(2) Only in God’s light can we truly see ourselves.—We wish really to know ourselves, our own real being and position. What are we? Where do we stand in the scale of God’s creation, as God sees us? We are so many things wrapped up in one; we are, alas! a mass of contradictions—so very different at different times. What am I? What am I, as an angel sees me? As truth sees me? As God sees me? What am I? I grow so perplexed when I go down into the dark depths of my own soul. No natural light can clear up this. There must be a light from outside, a light from above. “In thy light,” the soul will have to say at last out of all its searchings—“in thy light shall I see light.” Down in those hidden crevices of my own innermost, blackest being, Lord, give me light to see clearly what I am.

“John Leech,” says Dean Hole, “had an original and effective method of reprimanding his children. If their faces were distorted by anger, by a rebellious temper, or a sullen mood, he took out his sketch book, transferred their lineaments with a slight exaggeration to paper, and showed them, to their shameful confusion, how ugly naughtiness was.”1 [Note: R. E. Welsh, God’s Gentlemen, 41.]

3. The full effulgence of the Divine Light was manifested in Christ, who is both God and the Revealer of God. He is the light which alone is uncreated light, “bright effluence of bright essence increate”—language which Milton strangely enough has applied to material light, but which is inappropriate unless applied to Him who is the true Sun of Righteousness. As for material light, however subtle and ethereal, it is not Divine; the creature is not to be confounded with the Creator in this way. The language of the Psalmist is more careful and guarded: Thou “coverest thyself with light as with a garment.” Light, in fact, is like a garment, or veil, or fleecy cloud, across the moon’s disc, which part reveals and part conceals. So it is of all the material works of God, and hence the allegory of the ancients was not inexact which represented nature by the symbol of the veiled Isis. There is something seen through the veil, but more remains behind which we cannot see through. The same symbol was seen in the sanctuary, where a thick curtain hung between the Holy Place and the Most Holy of All; that curtain, woven within and without with cherubim, signifying this, that what was seen was the multiform appearance of creation, of which the cherubim were the symbol, while behind was that which no man hath seen or can see—God in Himself.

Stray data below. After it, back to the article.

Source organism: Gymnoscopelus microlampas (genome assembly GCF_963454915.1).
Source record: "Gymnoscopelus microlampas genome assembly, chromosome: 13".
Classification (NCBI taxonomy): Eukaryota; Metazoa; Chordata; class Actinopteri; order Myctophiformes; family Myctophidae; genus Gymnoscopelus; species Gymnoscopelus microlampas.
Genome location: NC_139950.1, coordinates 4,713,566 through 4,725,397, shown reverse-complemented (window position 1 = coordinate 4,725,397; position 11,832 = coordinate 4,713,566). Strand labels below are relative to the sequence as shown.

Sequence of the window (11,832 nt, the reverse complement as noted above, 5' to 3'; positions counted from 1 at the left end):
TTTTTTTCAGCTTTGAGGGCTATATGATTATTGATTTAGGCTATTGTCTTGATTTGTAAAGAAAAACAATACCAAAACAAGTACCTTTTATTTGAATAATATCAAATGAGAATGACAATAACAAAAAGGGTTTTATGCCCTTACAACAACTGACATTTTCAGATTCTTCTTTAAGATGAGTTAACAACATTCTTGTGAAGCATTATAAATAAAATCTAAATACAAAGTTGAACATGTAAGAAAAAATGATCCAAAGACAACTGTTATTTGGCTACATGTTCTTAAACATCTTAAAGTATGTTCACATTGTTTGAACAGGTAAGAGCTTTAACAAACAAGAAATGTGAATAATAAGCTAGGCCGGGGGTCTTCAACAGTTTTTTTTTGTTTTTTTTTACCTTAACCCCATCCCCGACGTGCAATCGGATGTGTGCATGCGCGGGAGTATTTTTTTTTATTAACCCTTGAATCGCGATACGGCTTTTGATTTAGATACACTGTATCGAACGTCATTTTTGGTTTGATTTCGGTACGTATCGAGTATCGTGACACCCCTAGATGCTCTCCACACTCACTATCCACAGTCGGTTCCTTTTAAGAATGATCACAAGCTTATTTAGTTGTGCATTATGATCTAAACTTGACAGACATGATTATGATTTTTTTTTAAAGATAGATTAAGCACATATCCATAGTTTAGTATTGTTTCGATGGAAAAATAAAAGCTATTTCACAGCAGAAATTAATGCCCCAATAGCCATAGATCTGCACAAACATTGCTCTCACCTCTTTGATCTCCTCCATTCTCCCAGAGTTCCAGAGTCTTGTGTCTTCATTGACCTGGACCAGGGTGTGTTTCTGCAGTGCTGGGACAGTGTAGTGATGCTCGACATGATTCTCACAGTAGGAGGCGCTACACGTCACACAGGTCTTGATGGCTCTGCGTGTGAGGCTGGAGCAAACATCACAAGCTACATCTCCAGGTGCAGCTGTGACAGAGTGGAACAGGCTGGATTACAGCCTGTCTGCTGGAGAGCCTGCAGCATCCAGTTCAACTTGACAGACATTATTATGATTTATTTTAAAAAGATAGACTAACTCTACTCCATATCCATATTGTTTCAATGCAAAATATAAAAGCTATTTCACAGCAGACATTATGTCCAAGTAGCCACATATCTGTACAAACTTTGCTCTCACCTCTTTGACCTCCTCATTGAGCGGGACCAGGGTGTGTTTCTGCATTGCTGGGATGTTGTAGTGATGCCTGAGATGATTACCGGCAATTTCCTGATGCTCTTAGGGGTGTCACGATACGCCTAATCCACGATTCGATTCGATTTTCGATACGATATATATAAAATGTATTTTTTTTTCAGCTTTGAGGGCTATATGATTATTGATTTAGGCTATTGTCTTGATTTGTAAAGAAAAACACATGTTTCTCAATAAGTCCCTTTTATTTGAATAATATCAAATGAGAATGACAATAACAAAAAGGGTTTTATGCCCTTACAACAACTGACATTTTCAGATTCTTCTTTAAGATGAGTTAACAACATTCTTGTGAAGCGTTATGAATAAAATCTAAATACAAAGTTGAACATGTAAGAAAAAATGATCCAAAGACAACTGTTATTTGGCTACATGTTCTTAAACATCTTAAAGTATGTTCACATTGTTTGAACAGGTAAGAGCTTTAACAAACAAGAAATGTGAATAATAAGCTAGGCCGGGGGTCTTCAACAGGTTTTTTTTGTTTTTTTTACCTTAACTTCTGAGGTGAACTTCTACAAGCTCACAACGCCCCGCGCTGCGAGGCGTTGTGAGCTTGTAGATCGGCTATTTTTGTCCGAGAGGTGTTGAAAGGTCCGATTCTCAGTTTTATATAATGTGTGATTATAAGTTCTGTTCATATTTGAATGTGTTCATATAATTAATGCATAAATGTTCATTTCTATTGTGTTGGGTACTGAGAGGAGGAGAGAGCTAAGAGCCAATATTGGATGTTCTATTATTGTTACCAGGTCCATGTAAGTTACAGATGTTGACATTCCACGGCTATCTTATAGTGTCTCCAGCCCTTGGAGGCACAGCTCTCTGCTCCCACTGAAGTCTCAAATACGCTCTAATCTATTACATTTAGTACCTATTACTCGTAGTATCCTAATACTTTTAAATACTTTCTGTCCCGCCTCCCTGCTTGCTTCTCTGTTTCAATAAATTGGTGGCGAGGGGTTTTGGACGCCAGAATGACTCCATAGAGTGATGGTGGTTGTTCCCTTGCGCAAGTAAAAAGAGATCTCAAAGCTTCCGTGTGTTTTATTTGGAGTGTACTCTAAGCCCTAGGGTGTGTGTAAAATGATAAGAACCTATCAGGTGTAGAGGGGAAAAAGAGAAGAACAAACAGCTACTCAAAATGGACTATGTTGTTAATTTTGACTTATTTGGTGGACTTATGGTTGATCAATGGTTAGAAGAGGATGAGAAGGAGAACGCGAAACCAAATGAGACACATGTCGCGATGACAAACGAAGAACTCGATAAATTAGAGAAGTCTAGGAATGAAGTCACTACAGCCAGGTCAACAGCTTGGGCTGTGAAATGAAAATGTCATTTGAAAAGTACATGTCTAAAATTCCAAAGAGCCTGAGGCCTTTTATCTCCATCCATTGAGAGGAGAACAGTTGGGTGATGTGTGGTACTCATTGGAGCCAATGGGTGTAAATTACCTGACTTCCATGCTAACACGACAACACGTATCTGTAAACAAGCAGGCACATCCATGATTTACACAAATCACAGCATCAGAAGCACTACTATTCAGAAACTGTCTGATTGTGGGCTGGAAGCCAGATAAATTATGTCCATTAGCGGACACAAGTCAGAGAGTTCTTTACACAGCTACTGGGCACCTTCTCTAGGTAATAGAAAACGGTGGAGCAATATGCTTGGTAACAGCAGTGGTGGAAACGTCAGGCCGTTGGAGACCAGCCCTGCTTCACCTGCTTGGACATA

(1) Christ lights up the unlighted lustre in our nature.—Conversion is the lighting up of our nature with the spark of God’s Holy Spirit out of heaven. When a man is converted he does not get new brains; he does not get new senses or capacities; he is still surrounded by the old relationships, and he still moves in the selfsame world. But men have been heard to tell the story of their conversion, and they have said, “The stars seemed new to me, and even the sun shone differently.” And we have known men who had made every one round them miserable develop into true gentlemen when God met with them. Nor can any one move among our peasantry, and see the wisdom and weight and power of certain characters, without perceiving how much it has meant for them that they have known the living and true God. What has happened to them? Have they received new faculties? No, it is not that—the lustre was always there. But the light of all light has entered their circuit now, and the spark that is God’s has kindled the spiritual candle: it is not a difference of added lustre; it is just that the lustre has been lighted up.